BCC announces consultations for its new van and rough sleeping encampments the day after completing Greenbank evictions.
Bristol City Council has launched public consultations on its draft policies for vehicle dwelling and rough sleeping encampments.
It comes the day after the council completes its eviction of Greenbank View. Jon, who is 50 years old and works night shifts as a security guard, was the last to leave the site.
“Today’s the day, so I’ve had to leave… I’ve only hung on because I really don’t know where else I can put [my van] and remain safe,” he told the Cable. Jon claimed that the Council had told him they are “not after all the van-dwellers” but “just want to get rid of the anti-social behaviour” and felt they had gone back on their word when they gave eviction notice to all remaining vehicles.
Tom Gilchrist, Council lead for Gypsy, Roma and Travellers, said they had no choice but to “deal with” the encampment at Greenbank following the fire and large numbers of complaints. He claimed the Council’s Neighbourhood Enforcement Team has been “taking action” on anti-social behaviour from some vehicle and caravan-dwellers that dispersed across the city.
At the press briefing on 29 June, Cabinet lead for housing, Councillor Paul Smith said that the aim of the policies is to “find a consistent approach… that respects everybody”.
The vehicle dwelling encampment policy outlines the different police powers that can be employed to move people on if they are deemed ‘high impact’ on local communities. Smith said that the council will take “more rapid and more robust action where there are high levels of anti-social behaviour”. If they are deemed ‘low impact’, the encampment will continue to be monitored, with reduced frequency.
“The purpose of this consultation is to give the whole of the city the opportunity to feed in how they think Bristol can deal with these problems,” said Smith.
Alternatives for vehicle-dwellers and rough sleepers
Vehicle-dwellers leaving Greenbank View have been offered a temporary site on council land at Avonmouth, which eight people have accepted. The site is already on the market, so it’s unclear how long it will be available for. Jon went to visit this site, but has decided not to move there.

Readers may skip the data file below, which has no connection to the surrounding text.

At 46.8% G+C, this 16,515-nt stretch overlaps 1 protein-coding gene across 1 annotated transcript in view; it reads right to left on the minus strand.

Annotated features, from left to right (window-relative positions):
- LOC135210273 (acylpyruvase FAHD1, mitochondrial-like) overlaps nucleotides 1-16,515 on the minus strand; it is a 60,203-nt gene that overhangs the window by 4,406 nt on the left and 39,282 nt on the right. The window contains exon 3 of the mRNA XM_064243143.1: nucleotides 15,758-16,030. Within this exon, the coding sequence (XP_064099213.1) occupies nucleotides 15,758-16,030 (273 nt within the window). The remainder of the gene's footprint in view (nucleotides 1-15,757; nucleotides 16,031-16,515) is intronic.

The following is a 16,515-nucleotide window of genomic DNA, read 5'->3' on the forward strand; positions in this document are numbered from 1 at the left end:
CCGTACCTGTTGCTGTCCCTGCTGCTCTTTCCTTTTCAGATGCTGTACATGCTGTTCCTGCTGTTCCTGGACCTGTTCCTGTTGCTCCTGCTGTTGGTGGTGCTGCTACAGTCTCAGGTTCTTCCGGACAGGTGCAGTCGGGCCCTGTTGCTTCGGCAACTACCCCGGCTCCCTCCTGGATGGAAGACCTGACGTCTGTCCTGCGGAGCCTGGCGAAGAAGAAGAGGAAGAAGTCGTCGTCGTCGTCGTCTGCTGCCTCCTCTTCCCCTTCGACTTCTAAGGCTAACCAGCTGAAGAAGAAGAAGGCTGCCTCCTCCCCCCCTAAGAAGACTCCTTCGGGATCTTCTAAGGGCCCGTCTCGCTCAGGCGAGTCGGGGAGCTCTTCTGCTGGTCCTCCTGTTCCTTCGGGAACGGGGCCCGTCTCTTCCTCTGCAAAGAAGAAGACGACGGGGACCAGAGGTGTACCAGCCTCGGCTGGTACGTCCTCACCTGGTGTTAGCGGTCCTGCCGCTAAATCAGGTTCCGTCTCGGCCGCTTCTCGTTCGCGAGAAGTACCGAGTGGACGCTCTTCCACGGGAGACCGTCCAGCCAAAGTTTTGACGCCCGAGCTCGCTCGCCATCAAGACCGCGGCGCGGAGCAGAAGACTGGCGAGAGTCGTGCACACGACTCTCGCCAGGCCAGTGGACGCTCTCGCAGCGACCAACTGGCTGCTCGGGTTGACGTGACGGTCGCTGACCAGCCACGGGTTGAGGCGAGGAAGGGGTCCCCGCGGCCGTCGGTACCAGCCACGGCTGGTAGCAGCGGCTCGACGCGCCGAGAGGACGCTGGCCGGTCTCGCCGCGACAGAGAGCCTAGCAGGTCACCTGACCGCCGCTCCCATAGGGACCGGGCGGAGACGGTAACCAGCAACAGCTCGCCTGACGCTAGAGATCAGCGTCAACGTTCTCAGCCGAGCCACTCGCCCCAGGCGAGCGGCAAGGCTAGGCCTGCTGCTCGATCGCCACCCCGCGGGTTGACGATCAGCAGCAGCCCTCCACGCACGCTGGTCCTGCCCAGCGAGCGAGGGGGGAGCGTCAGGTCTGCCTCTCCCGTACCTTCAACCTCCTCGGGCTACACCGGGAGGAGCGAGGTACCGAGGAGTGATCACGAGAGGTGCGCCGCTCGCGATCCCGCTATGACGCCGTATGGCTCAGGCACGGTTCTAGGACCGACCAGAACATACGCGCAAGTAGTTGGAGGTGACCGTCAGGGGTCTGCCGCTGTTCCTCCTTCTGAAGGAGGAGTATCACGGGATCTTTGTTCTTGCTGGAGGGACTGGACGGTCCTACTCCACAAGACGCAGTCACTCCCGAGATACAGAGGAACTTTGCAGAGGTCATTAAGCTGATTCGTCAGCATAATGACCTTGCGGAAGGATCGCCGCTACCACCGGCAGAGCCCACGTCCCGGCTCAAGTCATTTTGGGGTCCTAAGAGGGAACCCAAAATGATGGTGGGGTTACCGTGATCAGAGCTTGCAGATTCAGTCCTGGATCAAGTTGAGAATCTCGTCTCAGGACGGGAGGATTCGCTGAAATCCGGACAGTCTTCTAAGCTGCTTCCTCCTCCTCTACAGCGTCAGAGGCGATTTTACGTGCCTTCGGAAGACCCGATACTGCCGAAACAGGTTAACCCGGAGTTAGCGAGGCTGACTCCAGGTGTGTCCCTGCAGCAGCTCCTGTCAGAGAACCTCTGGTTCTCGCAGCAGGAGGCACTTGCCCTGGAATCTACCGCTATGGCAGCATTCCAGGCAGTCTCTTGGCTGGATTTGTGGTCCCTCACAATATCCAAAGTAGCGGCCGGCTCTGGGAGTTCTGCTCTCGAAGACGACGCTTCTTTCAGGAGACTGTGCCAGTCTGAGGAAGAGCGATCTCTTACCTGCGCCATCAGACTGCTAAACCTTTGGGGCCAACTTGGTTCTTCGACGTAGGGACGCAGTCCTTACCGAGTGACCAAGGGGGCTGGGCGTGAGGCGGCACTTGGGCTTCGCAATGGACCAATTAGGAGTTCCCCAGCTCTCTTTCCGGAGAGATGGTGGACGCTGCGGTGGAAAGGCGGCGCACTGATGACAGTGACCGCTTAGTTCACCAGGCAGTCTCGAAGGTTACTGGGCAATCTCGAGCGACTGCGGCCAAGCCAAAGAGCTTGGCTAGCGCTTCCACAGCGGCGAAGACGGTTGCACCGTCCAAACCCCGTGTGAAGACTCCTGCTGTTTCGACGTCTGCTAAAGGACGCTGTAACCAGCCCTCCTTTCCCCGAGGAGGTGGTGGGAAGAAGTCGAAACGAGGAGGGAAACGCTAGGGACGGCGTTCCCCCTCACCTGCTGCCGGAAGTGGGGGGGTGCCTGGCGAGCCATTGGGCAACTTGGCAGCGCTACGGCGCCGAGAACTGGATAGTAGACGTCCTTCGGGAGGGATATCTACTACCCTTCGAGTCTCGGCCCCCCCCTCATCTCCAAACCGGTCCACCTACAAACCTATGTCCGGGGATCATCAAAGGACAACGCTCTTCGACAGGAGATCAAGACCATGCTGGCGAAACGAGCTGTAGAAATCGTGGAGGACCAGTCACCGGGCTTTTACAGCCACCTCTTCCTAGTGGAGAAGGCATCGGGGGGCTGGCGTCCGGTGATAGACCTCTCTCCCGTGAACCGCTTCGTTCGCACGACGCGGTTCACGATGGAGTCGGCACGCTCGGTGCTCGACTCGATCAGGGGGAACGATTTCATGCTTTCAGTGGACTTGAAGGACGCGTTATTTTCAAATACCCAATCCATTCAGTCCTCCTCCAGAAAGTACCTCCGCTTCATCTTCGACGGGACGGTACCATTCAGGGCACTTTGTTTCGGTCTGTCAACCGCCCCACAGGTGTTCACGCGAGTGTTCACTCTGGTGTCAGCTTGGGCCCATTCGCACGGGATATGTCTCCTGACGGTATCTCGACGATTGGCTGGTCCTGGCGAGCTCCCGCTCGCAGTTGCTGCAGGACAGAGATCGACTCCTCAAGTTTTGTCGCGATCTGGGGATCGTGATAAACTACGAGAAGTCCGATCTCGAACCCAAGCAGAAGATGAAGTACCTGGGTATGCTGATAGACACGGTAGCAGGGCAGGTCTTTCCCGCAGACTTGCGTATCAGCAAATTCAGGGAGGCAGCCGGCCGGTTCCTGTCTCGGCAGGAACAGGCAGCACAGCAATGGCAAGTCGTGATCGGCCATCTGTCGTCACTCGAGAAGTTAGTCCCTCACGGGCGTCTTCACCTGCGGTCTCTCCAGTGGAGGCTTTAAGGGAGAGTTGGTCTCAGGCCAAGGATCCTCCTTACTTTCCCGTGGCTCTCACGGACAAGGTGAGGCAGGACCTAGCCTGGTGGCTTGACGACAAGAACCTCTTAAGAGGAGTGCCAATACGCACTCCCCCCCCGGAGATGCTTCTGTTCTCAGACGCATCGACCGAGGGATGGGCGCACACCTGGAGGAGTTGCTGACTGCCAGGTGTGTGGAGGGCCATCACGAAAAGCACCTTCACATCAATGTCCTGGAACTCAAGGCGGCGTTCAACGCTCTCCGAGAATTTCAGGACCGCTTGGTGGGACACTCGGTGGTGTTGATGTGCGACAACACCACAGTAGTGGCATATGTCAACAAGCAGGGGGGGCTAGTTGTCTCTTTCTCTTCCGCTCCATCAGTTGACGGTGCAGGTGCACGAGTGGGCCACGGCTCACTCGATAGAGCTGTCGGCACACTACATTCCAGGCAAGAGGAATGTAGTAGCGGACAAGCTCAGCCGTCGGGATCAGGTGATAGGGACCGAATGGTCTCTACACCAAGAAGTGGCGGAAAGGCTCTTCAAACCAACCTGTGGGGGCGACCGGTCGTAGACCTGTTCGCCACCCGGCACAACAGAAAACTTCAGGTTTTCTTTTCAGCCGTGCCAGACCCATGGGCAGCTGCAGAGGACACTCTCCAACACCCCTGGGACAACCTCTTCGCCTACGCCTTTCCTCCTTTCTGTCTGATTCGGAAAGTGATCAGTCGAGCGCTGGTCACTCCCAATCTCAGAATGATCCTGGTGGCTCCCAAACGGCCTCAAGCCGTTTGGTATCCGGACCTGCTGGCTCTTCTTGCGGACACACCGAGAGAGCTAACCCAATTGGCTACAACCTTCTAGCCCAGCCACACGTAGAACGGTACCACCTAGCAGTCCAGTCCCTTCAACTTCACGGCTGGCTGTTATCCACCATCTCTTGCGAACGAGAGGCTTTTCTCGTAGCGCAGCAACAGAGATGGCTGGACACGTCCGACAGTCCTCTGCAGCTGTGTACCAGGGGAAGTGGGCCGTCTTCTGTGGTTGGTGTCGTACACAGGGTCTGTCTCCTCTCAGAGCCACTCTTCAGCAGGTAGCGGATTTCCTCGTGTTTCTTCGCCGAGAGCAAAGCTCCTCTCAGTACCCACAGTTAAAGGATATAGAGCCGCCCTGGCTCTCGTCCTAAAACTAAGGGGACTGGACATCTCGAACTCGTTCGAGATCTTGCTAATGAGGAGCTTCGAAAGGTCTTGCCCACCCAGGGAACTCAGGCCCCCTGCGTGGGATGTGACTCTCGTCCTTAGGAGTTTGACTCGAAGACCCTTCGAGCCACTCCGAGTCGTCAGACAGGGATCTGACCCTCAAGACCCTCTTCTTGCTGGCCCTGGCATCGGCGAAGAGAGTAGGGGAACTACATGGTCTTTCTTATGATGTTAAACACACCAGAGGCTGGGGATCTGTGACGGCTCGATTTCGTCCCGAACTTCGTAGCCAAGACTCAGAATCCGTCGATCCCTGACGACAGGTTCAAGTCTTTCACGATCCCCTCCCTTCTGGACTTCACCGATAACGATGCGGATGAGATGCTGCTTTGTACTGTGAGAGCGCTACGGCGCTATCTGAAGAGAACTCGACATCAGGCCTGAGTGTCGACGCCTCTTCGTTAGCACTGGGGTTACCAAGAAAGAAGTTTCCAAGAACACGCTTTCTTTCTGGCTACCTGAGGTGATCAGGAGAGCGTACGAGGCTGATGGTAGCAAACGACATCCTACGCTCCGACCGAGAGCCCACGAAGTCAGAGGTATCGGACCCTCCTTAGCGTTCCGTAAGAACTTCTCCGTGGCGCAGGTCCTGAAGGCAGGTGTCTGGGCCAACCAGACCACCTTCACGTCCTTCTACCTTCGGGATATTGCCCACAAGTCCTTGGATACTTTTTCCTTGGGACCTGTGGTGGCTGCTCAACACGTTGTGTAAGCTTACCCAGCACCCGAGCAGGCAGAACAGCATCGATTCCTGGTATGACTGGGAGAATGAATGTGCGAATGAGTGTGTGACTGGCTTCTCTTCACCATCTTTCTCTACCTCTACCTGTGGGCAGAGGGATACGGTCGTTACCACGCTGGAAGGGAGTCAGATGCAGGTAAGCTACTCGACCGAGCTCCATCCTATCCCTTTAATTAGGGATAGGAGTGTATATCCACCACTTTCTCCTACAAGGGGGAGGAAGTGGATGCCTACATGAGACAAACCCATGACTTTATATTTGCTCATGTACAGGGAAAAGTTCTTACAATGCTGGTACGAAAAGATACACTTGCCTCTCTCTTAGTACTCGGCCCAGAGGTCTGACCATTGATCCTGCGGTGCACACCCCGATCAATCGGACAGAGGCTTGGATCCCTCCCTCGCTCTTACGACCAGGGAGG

“It’s literally a cement yard in the middle of nowhere with a wind turbine looming over… there’s no shade, there wasn’t any water when I went there, there’s no toilets… there’s not even a shop within 10 minutes’ drive… it’s on a poisoned sort of polluted site with sewage works, chemical works, cement factory and a busy road right outside… it’s not where I want to be,” he said.
Vehicle-dwellers have previously suggested that – being mobile – they could live on sites between development contracts and make and make use of empty sites not yet being built-on.
Tom Gilchrist, Council lead for Gypsy Roma and Travellers, said that “whether it’ll be public land or private land… if [vehicle-dwellers] can find a piece of land that [they] want to use, we will not stop [them], we will encourage that to happen.
“But our long-term view is that people should be living in bricks and mortar.”
Paul Smith said that the council wants to provide sites for housing development, not for people to park on. “We have got a very aggressive housing development strategy,” he said.
“We are, in terms of affordable housing delivery, working on 105 different sites across the city, delivering probably about 4,000 affordable homes across those sites.” By 2020 it is expected that around 1,000 of these homes will be built.
The rough sleeping policy – which includes people living in tents – does not distinguish between ‘high’ and ‘low’ impact encampments but focuses on moving people into a minimum of 7 days emergency accommodation, where their support needs will be assessed.
David Ingerslev, project manager at St. Mungo’s, reiterated that rough sleeping or living in vehicles is “not a safe choice for most people”, citing the higher risk of assault or being exploited and impacts on physical and mental health.
Paul Smith recognised that “some people who are living in vehicles or caravans may have the resources or opportunities or their own networks anyway, without needing emergency provision.” Aside from emergency provision (increasing in Autumn to 107 beds from 65), and night shelter accommodation (currently around 800), St. Mungo’s flag their project turning empty buildings into temporary housing. However, it is likely some time before supply of housing meets demand.
For vehicle-dwellers like Jon who has been on the waiting list for council housing for six years, none of the immediate “homeless pathways” seem accessible. He chose to live in a van to have his own space, saying he “couldn’t live in another rented shared house/ bedsit”. For some people, living in vehicles offers a degree of independence that is unaffordable elsewhere. Living in community, like in Greenbank before it descended into “mayhem” (says Jon) due to sudden overcrowding, can offer some degree of support and safety.
However, on Thursday, as reported by the Bristol Post, a live-in van was subject to arson-attack near St. Andrew’s Park. Police say “the fire is being treated as deliberate”.
As housing pressures affect more and more people in the city, directly or indirectly, the Council are trying to find ways to deal with two ways they visibly manifest: vehicle-dwelling and rough-sleeping. Paul Smith says that “the consultation may throw up other suggested solutions and proposals which we will obviously look up” – and they encourage participation from all residents of Bristol, whatever their housing situation.